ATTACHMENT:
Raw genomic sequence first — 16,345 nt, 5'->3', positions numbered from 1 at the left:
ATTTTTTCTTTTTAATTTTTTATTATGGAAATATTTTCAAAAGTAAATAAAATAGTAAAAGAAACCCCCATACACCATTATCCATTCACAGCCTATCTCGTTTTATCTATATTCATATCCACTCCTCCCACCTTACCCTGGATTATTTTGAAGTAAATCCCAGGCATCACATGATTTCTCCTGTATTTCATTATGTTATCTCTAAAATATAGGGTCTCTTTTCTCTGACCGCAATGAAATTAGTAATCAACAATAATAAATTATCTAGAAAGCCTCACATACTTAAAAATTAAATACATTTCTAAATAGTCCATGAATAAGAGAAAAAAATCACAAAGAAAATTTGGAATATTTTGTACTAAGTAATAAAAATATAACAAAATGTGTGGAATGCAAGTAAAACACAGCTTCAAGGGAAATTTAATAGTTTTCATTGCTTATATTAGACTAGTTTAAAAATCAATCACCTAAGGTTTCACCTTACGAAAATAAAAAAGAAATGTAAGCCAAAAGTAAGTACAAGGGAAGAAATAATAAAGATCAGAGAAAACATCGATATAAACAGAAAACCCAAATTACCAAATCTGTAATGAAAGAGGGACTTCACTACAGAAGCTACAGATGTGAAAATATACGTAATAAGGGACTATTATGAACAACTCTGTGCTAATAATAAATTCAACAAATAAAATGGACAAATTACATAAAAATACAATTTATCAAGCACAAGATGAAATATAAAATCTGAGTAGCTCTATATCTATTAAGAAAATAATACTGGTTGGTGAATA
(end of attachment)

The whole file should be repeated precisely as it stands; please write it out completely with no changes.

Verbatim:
Raw genomic sequence first — 16,345 nt, 5'->3', positions numbered from 1 at the left:
ATTTTTTCTTTTTAATTTTTTATTATGGAAATATTTTCAAAAGTAAATAAAATAGTAAAAGAAACCCCCATACACCATTATCCATTCACAGCCTATCTCGTTTTATCTATATTCATATCCACTCCTCCCACCTTACCCTGGATTATTTTGAAGTAAATCCCAGGCATCACATGATTTCTCCTGTATTTCATTATGTTATCTCTAAAATATAGGGTCTCTTTTCTCTGACCGCAATGAAATTAGTAATCAACAATAATAAATTATCTAGAAAGCCTCACATACTTAAAAATTAAATACATTTCTAAATAGTCCATGAATAAGAGAAAAAAATCACAAAGAAAATTTGGAATATTTTGTACTAAGTAATAAAAATATAACAAAATGTGTGGAATGCAAGTAAAACACAGCTTCAAGGGAAATTTAATAGTTTTCATTGCTTATATTAGACTAGTTTAAAAATCAATCACCTAAGGTTTCACCTTACGAAAATAAAAAAGAAATGTAAGCCAAAAGTAAGTACAAGGGAAGAAATAATAAAGATCAGAGAAAACATCGATATAAACAGAAAACCCAAATTACCAAATCTGTAATGAAAGAGGGACTTCACTACAGAAGCTACAGATGTGAAAATATACGTAATAAGGGACTATTATGAACAACTCTGTGCTAATAATAAATTCAACAAATAAAATGGACAAATTACATAAAAATACAATTTATCAAGCACAAGATGAAATATAAAATCTGAGTAGCTCTATATCTATTAAGAAAATAATACTGGTTGGTGAATA